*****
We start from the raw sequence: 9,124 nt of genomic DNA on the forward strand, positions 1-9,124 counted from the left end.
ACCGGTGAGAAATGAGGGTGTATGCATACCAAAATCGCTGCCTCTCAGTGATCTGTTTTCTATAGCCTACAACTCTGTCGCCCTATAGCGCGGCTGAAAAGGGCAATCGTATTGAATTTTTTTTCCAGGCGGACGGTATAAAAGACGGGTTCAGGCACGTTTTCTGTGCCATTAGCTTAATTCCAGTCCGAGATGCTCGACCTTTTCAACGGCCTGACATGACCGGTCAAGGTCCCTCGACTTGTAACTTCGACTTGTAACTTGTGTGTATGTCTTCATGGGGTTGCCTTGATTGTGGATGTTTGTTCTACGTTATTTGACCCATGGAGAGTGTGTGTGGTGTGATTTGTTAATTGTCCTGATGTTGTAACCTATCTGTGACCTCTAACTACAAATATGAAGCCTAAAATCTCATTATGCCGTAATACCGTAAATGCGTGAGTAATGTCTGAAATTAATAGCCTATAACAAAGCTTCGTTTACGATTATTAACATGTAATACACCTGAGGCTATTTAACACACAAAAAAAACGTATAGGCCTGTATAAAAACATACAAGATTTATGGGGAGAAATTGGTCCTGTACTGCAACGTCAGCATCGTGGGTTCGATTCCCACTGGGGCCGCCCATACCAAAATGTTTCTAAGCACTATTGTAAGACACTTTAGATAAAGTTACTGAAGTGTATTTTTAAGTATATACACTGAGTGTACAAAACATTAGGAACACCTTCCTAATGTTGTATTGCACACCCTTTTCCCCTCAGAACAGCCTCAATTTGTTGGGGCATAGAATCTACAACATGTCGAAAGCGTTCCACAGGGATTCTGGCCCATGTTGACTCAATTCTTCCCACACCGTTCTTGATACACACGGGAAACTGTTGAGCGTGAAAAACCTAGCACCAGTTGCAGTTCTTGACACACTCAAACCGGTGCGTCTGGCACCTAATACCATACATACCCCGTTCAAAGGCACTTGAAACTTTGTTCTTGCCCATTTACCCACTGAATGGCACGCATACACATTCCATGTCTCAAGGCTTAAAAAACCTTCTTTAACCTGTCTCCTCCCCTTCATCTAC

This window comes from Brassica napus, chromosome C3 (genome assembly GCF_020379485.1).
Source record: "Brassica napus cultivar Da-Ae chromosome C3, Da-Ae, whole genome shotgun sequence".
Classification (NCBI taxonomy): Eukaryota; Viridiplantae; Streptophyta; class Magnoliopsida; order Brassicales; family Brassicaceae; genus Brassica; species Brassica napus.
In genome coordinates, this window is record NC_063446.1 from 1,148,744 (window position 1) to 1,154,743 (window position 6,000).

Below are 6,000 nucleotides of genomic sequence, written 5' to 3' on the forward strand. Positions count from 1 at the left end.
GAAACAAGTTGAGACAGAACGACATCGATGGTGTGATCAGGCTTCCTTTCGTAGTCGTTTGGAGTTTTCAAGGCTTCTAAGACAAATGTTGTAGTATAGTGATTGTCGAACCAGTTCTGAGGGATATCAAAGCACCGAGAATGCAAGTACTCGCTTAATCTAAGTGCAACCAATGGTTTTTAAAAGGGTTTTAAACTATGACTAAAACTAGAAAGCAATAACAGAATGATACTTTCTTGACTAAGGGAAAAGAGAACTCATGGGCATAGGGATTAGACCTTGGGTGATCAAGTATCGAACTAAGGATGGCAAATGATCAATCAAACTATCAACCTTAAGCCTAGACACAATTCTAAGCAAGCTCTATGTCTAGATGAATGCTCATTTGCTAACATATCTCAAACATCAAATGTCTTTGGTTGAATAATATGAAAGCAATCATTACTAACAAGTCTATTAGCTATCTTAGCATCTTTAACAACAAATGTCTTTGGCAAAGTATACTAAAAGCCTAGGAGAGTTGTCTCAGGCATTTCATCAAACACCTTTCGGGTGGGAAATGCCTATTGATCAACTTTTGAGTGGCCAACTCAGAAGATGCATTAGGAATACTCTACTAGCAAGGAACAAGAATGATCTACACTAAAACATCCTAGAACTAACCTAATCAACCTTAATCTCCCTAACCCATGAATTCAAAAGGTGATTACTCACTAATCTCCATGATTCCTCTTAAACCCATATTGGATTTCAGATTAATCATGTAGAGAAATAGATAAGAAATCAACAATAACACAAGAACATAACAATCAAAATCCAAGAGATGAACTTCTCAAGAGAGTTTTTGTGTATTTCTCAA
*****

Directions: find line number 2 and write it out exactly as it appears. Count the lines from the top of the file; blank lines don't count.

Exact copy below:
ACCGGTGAGAAATGAGGGTGTATGCATACCAAAATCGCTGCCTCTCAGTGATCTGTTTTCTATAGCCTACAACTCTGTCGCCCTATAGCGCGGCTGAAAAGGGCAATCGTATTGAATTTTTTTTCCAGGCGGACGGTATAAAAGACGGGTTCAGGCACGTTTTCTGTGCCATTAGCTTAATTCCAGTCCGAGATGCTCGACCTTTTCAACGGCCTGACATGACCGGTCAAGGTCCCTCGACTTGTAACTTCGACTTGTAACTTGTGTGTATGTCTTCATGGGGTTGCCTTGATTGTGGATGTTTGTTCTACGTTATTTGACCCATGGAGAGTGTGTGTGGTGTGATTTGTTAATTGTCCTGATGTTGTAACCTATCTGTGACCTCTAACTACAAATATGAAGCCTAAAATCTCATTATGCCGTAATACCGTAAATGCGTGAGTAATGTCTGAAATTAATAGCCTATAACAAAGCTTCGTTTACGATTATTAACATGTAATACACCTGAGGCTATTTAACACACAAAAAAAACGTATAGGCCTGTATAAAAACATACAAGATTTATGGGGAGAAATTGGTCCTGTACTGCAACGTCAGCATCGTGGGTTCGATTCCCACTGGGGCCGCCCATACCAAAATGTTTCTAAGCACTATTGTAAGACACTTTAGATAAAGTTACTGAAGTGTATTTTTAAGTATATACACTGAGTGTACAAAACATTAGGAACACCTTCCTAATGTTGTATTGCACACCCTTTTCCCCTCAGAACAGCCTCAATTTGTTGGGGCATAGAATCTACAACATGTCGAAAGCGTTCCACAGGGATTCTGGCCCATGTTGACTCAATTCTTCCCACACCGTTCTTGATACACACGGGAAACTGTTGAGCGTGAAAAACCTAGCACCAGTTGCAGTTCTTGACACACTCAAACCGGTGCGTCTGGCACCTAATACCATACATACCCCGTTCAAAGGCACTTGAAACTTTGTTCTTGCCCATTTACCCACTGAATGGCACGCATACACATTCCATGTCTCAAGGCTTAAAAAACCTTCTTTAACCTGTCTCCTCCCCTTCATCTAC